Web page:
I read two books this month, Heads of the Colored People by Nafissa Thompson-Spires and The King of Elfland’s Daughter by Lord Dunsany.

The book The King Of Elfland’s Daughter, with a green cover with an image of a white woman holding a knight on it, and the book The Heads of the Colored People, with a black cover and the outlines of four heads in blue, yellow, purple, and orange on it. Both books are laying on a black carpeted background.

Heads of the Colored People would be a difficult read at any point. The first story “Heads of the Colored People: Four Fancy Sketches, Two Chalk Outlines, and No Apology” is a network story about the police shooting of two black men, and the ripples and repercussions this has on the lives of other members of their community. The last story “Wash Clean the Bones,” features a professional funeral singer, and opens with her singing at the funeral of a young Black boy also killed by gun violence, who then struggles with her own trauma and son. All of the stories have a great sorrow in them. You hope for a better world for the protagonist in each story, even as the story careens forwards towards the continuation of cycles of trauma. The last story does end with a note of hope, a view towards the potential for an escape from the main character’s harm cycle.

I particularly liked the short stories that were connected to one another, revisiting a character from an earlier story to give a repeated but connected view of their life. The three stories featuring Fatima kept me riveted.

The King Of Elfland’s Daughter has been on my bookshelf since I think middle school, bought by my parents in an attempt to get me to read something other than the veterinarian adventure books I’d read in the span of like, an hour. I never read it, because there didn’t seem like there were any fun animals (some dogs do kill a unicorn, but I think that would have upset child me). So it sat gathering dust. I’m kind of glad I ignored it until now, because I don’t think I would have appreciated it in the same way I do now.

The writing is lyrical and I love the meandering, quiet nature of the story. King Alveric goes on a quest to find his wife after she returns to Elfland, but this involves him just walking through fields for years and years, the story hinging more on the passing of time than any great confrontation. Orion hunts, culminating in unicorn hunting, and though these scenes are filled with action, they are also filled with descriptions of twilight and nightfall. The passing of time moves slowly in the book, though we see one of the protagonists go from young man to an old man, and descriptions of light through a window changing as the day wanes are a delight.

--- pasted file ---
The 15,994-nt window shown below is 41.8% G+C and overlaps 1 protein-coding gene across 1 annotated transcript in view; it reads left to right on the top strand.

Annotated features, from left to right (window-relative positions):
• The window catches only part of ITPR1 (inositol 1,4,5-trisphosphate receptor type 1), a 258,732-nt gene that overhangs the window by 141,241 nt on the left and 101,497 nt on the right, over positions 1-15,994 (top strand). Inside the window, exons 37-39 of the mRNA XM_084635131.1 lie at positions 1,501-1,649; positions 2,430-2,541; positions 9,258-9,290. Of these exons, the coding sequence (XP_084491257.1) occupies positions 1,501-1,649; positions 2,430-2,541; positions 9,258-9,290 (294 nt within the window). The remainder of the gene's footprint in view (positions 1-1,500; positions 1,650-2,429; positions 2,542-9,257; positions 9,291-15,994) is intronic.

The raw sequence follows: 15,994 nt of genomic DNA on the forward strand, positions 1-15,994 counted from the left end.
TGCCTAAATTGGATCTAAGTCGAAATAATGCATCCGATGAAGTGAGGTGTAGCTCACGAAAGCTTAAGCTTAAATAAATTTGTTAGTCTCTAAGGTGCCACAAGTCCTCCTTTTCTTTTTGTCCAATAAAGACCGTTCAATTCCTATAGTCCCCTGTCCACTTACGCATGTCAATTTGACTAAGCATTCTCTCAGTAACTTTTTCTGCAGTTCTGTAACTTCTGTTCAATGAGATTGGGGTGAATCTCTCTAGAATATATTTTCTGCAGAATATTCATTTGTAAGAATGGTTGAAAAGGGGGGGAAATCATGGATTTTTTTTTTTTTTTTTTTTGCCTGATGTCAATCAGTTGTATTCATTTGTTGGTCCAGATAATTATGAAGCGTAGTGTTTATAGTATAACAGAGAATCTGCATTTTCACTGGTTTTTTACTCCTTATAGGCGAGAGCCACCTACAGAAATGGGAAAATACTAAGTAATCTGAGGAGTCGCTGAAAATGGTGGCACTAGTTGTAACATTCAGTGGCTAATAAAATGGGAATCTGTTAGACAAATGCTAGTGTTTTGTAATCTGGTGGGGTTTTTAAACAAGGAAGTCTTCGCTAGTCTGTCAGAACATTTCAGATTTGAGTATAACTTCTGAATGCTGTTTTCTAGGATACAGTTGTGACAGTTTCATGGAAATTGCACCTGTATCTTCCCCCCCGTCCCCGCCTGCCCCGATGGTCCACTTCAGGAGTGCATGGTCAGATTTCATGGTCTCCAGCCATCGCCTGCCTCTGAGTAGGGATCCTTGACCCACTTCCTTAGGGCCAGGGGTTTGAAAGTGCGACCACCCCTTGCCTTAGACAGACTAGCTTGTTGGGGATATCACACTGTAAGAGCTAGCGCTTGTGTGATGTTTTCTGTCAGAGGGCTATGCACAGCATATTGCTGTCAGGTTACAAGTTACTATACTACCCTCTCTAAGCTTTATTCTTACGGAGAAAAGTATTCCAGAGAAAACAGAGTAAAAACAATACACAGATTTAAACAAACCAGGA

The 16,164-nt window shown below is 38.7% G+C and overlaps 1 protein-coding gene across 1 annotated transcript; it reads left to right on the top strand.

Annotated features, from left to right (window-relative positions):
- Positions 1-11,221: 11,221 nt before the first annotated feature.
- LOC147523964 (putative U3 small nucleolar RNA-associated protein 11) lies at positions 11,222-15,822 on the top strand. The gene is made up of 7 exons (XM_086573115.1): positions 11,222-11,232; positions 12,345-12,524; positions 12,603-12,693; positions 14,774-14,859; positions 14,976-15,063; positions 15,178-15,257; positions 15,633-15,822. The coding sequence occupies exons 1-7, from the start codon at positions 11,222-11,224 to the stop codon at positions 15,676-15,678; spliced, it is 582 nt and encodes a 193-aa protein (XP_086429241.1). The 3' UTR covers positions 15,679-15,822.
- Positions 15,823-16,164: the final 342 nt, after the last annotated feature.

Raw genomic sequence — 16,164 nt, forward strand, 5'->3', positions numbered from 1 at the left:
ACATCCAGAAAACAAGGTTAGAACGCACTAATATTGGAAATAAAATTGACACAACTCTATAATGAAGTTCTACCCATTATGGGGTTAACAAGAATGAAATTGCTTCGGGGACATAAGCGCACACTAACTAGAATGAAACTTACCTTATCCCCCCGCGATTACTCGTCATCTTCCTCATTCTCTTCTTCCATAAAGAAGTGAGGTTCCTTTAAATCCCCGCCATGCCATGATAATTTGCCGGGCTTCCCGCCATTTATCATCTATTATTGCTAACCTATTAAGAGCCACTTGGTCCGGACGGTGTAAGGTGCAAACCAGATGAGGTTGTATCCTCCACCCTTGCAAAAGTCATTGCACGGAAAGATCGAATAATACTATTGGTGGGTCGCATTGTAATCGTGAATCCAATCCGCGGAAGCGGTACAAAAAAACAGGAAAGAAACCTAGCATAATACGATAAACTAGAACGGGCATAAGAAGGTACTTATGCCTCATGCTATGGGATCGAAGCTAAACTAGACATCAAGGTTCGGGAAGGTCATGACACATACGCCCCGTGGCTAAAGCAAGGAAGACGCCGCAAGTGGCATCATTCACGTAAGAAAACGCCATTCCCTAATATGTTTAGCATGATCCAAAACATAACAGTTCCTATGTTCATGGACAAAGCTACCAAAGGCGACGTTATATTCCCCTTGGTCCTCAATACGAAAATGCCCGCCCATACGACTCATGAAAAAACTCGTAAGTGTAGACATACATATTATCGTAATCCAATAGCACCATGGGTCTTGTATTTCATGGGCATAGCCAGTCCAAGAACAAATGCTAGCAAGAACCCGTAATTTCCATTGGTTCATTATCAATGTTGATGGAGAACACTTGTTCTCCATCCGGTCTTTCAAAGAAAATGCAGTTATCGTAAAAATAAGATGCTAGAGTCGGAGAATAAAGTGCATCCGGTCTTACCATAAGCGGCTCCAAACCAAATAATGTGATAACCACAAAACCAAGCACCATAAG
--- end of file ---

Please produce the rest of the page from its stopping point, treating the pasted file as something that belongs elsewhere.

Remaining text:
The first chapter with the witch forging a sword from thunderbolts, retrieved from “the soft earth under her cabbages” was so good, I honestly would have been happy with that on its own, just a vignette about making a magical weapon.

Short Stories:

The Longest Season in the Garden of the Tea-Fish by Jo Miles is a delight. The worldbuilding and setting is so inventive. I love the symbiotic relationship between the tea-fish and the Uprooted. The mother-daughter relationship made me ache, and was so brightly written. The story and its themes of resilience and responsibility in the face of tragedy and great change, as well as the hope that there will be a better future through constant striving was something that was really helpful to me in the moment of reading.

Vajra Chandrasekera’s Half Eaten Cities is one of my favorite short stories, and The Translator, at Low Tide is another stellar piece of climate change fiction. After both, I felt like I needed days to recover. I loved the little details, sticking in you like thorns as you read, of the world beyond the narrator’s city, the camps on the continent, the rich who may still have social media. The narrator’s rage, the resignation, is relateabale to me, although I wish I could face climate change with the practicality of Eesha’s wife. The last paragraph is devastating. It got me worked up to move through my own inaction, at least for one day. I’d really recommend it if that’s something you need right now.

Nine Words for Loneliness in the Language of the Uma’u by M. L. Clark is about a member of the Uma’u species mourning the loss of his partner while trying to navigate galactic diplomacy. I love the afterlife Awenato visits in dreaming, it’s very unique while also feeling very lived in (if that can be said about an afterlife). The use of language, both as a framing for the story, and throughout as Awenato tries to navigate his loss and the Partnership and its expectations and rules, as well as a galactic conspiracy, is amazing. A wonderful story about love, loss, and language.

The Gremshu are my favorite of the alien species in this story, design-wise.

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